I have my GMAT in 20 days. I prepared for 2 months, and have finished all the questions from OG books. I took my first official mock today, and I got a horrible score of 590. And the biggest worrying thing was that it was Q51 V19. I have solved all the SC and CR questions from the OG. And I was able to solve most of the CR questions comfortably in 2 minutes. And my accuracy was not bad in SC either. But today, my speed dropped drastically and I had less than 5 minutes for the last 12 questions. What should I do to quickly improve my score? My reading speed is slow and English is not my native language. I can't improve my reading speed in 20 minutes. Can someone help me here? Also, which practice questions should I try now as I have exhausted all the OG questions? I want to reach 670-680. Is it possible to do that in 20 days?


Hi

It is difficult to enhance the speed of reading in a certain timeframe, but a candidate has to perform every type of task by taking into consideration of time. If you visit the GMAT club RC forum, you may get some more insights regarding speed.

https://gmatclub.com/forum/reading-comp ... on-rc-137/
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New post 18 Feb 2020, 19:27
Hi henilshaht,

If you had to rush through the last 12 Verbal questions on your first CAT (and got most - if not all - of them wrong), then that could help to explain the V19. With just one additional CAT Score, we don't know for sure whether a V33 is an accurate assessment of your current skills or not. For example, how often did you 'narrow the answers down to 2 choices and then "guess"?' That type of approach can lead to big 'swings' in your scores - especially if you are a bit more lucky or unlucky on a particular test.

Since you have performed consistently well in the Quant section, the bulk of your remaining study time should spent working on your Verbal skills.

1) How did you perform on RC, SC and CR on this most recent CAT?
2) What are the exact application deadlines for each of the Schools that you plan to apply to?

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New post 19 Feb 2020, 07:30
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I have found ScottTargetTestPrep's reading speed-related advice useful. You can read those from the link below:
https://gmatclub.com/forum/reading-spee ... l#p2454970
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New post 19 Feb 2020, 19:24
Thank you Rich. Yes, I got all the last 12 questions incorrect. Also, particularly in SC, I mostly narrow down to 2 options and guess the option. In case of CR, I am much more confident. I am performing poorly in RC. I will take another OG official tomorrow.

1) How did you perform on RC, SC and CR on this most recent CAT?
I performed well in SC and CR. But I got only 2 correct answers out of 12 RC questions.

2) What are the exact application deadlines for each of the Schools that you plan to apply to?
Application deadline is 30th April

EMPOWERgmatRichC wrote:
Hi henilshaht,

If you had to rush through the last 12 Verbal questions on your first CAT (and got most - if not all - of them wrong), then that could help to explain the V19. With just one additional CAT Score, we don't know for sure whether a V33 is an accurate assessment of your current skills or not. For example, how often did you 'narrow the answers down to 2 choices and then "guess"?' That type of approach can lead to big 'swings' in your scores - especially if you are a bit more lucky or unlucky on a particular test.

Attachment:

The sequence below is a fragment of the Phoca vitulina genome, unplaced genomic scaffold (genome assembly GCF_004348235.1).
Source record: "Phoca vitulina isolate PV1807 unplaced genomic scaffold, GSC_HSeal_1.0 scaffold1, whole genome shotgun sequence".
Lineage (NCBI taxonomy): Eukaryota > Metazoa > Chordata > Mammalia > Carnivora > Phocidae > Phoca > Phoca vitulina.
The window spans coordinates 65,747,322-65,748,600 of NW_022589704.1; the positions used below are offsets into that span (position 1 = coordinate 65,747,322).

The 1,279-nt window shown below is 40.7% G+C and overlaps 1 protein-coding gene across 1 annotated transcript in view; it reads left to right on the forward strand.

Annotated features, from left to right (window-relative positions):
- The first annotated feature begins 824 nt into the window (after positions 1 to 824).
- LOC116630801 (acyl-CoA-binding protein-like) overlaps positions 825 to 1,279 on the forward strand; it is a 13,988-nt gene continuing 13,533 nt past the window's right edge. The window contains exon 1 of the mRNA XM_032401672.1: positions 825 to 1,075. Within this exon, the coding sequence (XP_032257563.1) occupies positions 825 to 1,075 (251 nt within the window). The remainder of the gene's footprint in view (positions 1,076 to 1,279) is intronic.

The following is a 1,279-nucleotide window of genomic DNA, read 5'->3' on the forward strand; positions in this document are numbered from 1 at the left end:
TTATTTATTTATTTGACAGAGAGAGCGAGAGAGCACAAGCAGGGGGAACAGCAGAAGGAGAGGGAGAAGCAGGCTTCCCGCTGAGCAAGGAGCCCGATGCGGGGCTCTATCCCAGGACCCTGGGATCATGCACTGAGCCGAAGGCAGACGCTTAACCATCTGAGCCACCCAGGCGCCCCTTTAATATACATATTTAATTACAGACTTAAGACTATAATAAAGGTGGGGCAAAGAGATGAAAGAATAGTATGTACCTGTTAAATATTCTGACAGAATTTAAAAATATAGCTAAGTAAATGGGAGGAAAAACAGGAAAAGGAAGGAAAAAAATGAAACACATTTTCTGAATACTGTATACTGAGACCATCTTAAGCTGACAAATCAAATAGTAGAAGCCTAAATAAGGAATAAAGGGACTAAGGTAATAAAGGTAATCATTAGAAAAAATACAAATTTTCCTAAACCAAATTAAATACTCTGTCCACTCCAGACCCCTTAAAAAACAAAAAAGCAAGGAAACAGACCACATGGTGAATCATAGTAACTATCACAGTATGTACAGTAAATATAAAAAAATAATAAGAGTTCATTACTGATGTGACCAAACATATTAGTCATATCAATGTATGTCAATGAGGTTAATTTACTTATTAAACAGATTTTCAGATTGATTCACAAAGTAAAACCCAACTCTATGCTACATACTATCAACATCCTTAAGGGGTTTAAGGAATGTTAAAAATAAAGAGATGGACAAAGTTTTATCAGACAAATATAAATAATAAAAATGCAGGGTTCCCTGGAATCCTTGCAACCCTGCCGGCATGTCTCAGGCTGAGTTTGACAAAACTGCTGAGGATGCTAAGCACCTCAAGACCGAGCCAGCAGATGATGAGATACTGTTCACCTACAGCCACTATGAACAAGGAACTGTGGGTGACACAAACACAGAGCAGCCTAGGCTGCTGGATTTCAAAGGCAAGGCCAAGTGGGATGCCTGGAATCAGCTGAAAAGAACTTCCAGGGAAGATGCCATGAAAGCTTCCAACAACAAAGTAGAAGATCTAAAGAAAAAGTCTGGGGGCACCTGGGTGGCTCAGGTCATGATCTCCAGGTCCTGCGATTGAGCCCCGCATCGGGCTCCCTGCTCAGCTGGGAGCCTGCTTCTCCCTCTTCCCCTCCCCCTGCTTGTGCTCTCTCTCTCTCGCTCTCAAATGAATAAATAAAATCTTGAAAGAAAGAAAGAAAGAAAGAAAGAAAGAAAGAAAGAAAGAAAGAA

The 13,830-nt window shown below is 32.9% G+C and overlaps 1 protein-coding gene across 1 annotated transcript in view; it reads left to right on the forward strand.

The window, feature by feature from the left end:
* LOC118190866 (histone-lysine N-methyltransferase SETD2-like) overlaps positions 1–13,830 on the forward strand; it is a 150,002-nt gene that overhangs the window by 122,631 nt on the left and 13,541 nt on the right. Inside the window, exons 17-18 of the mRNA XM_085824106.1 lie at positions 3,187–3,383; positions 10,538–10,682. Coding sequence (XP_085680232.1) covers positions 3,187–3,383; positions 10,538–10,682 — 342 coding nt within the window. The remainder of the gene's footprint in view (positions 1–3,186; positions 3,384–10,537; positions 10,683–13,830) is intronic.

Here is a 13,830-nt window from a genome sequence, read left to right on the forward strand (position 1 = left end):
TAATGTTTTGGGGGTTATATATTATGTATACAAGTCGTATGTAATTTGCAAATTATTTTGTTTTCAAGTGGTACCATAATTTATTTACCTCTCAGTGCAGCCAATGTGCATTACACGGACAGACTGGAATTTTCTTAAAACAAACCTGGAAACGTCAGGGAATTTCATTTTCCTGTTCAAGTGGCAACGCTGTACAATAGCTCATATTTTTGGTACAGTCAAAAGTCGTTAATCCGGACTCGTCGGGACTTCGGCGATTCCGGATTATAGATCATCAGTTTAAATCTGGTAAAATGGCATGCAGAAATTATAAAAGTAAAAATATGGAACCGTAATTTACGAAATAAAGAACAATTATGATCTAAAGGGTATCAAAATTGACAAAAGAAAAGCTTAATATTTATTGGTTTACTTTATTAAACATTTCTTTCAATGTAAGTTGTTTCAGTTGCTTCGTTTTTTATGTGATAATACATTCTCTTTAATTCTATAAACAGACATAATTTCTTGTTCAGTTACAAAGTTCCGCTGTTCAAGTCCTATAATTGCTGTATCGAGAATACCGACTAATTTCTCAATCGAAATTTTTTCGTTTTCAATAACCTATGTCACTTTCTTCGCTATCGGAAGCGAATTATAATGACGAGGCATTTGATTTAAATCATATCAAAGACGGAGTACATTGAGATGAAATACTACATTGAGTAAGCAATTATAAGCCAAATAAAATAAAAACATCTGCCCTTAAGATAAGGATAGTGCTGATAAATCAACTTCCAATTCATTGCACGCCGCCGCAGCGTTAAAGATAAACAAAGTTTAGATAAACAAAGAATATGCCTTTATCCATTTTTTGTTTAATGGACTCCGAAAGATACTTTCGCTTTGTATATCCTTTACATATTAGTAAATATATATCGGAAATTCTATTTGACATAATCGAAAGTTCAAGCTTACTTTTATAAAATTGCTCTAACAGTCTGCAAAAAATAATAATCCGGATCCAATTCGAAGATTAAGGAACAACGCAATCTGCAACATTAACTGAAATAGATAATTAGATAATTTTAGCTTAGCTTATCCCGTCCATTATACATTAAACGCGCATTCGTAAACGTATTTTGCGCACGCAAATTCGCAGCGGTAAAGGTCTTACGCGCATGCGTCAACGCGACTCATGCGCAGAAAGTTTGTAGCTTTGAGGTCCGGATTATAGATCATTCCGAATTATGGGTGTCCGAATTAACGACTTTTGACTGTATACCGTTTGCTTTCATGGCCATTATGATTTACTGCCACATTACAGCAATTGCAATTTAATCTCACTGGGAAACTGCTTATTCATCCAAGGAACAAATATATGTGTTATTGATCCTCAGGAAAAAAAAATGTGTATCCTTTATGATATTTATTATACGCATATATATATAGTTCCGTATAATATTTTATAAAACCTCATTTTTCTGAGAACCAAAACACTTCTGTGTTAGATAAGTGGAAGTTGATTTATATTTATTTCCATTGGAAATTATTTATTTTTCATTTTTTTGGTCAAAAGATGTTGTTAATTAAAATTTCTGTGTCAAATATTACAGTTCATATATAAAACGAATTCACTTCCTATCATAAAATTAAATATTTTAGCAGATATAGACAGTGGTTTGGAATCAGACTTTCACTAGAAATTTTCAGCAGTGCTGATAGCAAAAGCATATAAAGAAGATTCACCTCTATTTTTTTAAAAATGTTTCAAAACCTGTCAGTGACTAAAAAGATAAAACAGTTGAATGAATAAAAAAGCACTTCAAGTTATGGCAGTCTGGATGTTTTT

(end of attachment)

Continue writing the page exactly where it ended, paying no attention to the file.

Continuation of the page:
Since you have performed consistently well in the Quant section, the bulk of your remaining study time should spent working on your Verbal skills.

1) How did you perform on RC, SC and CR on this most recent CAT?
2) What are the exact application deadlines for each of the Schools that you plan to apply to?

GMAT assassins aren't born, they're made,
Rich
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New post 19 Feb 2020, 19:43
Hi henilshaht,

The process of taking (and reviewing) a CAT requires a significant amount of energy and effort - and takes time to 'recover' from. This is one of the reasons why you typically shouldn't take more than 1 CAT per week - and your last CAT should be taken about 1 week before Test Day. Taking CATs more frequently than that will probably NOT be beneficial (and can actually increase your chances of 'burning out' before Test Day - and that is something that we want to avoid. Since you recently took a practice CAT, you should NOT plan to take another one so soon.

1) Going forward, how many hours do you think you can consistently study each week?
2) What is the latest that you could push back your Test Date?

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Rich
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New post 20 Feb 2020, 14:23
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Hi Jay,

Here I am with my analysis.

My assessment of your ability.
1. V19 is not a true measure of your current verbal ability.
I have reviewed your data on our platform and given your metrics in our course and on scholaranium, I can say that your current verbal ability is anywhere between V28 and V33.